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Acute cholangitis

  • Inflammation of the bile duct system, typically caused by bacterial infection and often associated with bile duct obstruction.
  • Obstruction: Most commonly due to gallstones. Other causes include strictures, tumours, and parasitic infections.
  • Organisms: E. coli, Klebsiella, Enterococcus, and other enteric bacteria are the predominant pathogens.
Clinical Features (Charcot’s Triad)
  • Fever and chills.
  • Jaundice.
  • Right upper quadrant (RUQ) pain.
  • Reynold’s Pentad (Seen in severe cases): Includes the above three, plus hypotension and altered mental status.
  • Bloods: Raised white cell count (leukocytosis), elevated bilirubin, elevated alkaline phosphatase, and elevated liver transaminases.
  • Imaging: Ultrasound of the abdomen is the first-line imaging test. It assesses for gallstones, dilated bile ducts, and other causes of obstruction.
  • Magnetic resonance cholangiopancreatography (MRCP): Non-invasive imaging technique used to visualise the biliary and pancreatic ducts.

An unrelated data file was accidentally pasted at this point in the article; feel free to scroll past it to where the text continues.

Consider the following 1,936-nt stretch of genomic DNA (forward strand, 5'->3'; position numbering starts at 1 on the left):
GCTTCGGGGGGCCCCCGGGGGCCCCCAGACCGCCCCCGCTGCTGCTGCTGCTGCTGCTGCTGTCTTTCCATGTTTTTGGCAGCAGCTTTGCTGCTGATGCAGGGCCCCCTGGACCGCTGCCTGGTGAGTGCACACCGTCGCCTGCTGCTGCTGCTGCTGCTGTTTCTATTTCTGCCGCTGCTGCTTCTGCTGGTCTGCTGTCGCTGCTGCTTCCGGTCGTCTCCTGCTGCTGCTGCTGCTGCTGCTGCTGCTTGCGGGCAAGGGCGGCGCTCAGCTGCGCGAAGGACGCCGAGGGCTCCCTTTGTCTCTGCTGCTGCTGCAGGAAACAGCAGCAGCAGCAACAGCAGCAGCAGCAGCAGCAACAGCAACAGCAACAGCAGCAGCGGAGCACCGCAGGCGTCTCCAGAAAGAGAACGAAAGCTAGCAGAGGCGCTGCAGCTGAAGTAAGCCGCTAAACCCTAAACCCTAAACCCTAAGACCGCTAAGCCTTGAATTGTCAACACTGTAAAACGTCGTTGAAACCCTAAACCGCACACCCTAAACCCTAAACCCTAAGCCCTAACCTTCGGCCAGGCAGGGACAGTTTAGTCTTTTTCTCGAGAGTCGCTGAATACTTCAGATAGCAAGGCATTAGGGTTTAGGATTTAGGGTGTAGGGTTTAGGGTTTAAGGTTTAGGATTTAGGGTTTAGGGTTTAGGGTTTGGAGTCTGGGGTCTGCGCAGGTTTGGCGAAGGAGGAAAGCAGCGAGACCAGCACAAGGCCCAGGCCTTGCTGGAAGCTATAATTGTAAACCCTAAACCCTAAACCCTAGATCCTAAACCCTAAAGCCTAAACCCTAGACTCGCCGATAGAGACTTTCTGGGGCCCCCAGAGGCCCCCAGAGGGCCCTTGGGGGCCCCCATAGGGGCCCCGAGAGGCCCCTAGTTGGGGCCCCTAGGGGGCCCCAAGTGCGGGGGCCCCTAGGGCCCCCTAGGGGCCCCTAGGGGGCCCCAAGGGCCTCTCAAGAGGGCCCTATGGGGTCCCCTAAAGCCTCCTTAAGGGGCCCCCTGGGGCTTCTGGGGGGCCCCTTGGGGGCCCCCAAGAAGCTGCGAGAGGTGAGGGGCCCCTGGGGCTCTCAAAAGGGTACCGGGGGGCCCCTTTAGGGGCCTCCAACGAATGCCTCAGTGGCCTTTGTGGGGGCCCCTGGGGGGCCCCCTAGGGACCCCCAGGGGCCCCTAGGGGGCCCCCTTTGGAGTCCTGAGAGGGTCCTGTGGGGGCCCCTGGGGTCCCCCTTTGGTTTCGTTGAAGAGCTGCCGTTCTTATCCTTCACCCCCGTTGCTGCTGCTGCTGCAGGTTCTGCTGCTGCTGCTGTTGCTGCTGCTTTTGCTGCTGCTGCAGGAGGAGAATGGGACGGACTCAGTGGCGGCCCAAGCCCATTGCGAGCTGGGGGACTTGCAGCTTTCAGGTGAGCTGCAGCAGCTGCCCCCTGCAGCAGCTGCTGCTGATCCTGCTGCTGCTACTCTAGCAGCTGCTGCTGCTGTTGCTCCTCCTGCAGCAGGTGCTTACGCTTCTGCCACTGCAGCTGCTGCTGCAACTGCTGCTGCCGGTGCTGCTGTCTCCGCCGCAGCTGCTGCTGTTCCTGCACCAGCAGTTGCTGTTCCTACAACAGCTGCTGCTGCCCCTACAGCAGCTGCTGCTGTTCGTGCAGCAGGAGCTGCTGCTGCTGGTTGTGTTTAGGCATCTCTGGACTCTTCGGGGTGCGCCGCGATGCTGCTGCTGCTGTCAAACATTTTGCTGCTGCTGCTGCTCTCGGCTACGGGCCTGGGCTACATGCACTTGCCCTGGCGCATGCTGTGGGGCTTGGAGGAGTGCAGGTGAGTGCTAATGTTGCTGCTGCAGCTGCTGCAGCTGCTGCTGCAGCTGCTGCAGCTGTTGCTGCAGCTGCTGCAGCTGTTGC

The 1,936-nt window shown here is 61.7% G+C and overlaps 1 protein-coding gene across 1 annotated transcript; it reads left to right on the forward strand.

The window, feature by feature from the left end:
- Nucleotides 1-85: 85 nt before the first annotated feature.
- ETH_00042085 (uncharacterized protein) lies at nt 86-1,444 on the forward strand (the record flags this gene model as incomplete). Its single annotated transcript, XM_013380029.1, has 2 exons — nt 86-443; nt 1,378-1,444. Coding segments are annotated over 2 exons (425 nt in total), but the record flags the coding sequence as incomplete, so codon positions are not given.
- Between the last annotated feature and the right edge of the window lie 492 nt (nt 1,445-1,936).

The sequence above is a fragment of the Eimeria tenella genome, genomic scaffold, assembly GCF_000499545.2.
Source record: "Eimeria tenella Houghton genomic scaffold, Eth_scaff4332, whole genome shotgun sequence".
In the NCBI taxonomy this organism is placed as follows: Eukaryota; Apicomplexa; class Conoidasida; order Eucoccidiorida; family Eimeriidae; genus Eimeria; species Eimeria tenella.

• Endoscopic retrograde cholangiopancreatography (ERCP): Diagnostic and therapeutic procedure which can also be used to relieve obstruction.
  • Antibiotics: Broad-spectrum initially, tailored to culture results when available.
  • Biliary drainage: Often via ERCP, especially if there’s complete obstruction or patient doesn’t respond to antibiotics alone.
  • Supportive care: Hydration, pain management, etc.
  • Cholecystectomy: Might be needed if gallstones are the primary cause.
  • Septic shock.
  • Multiple organ failure.
  • Abscess formation.
  • Recurrent cholangitis.

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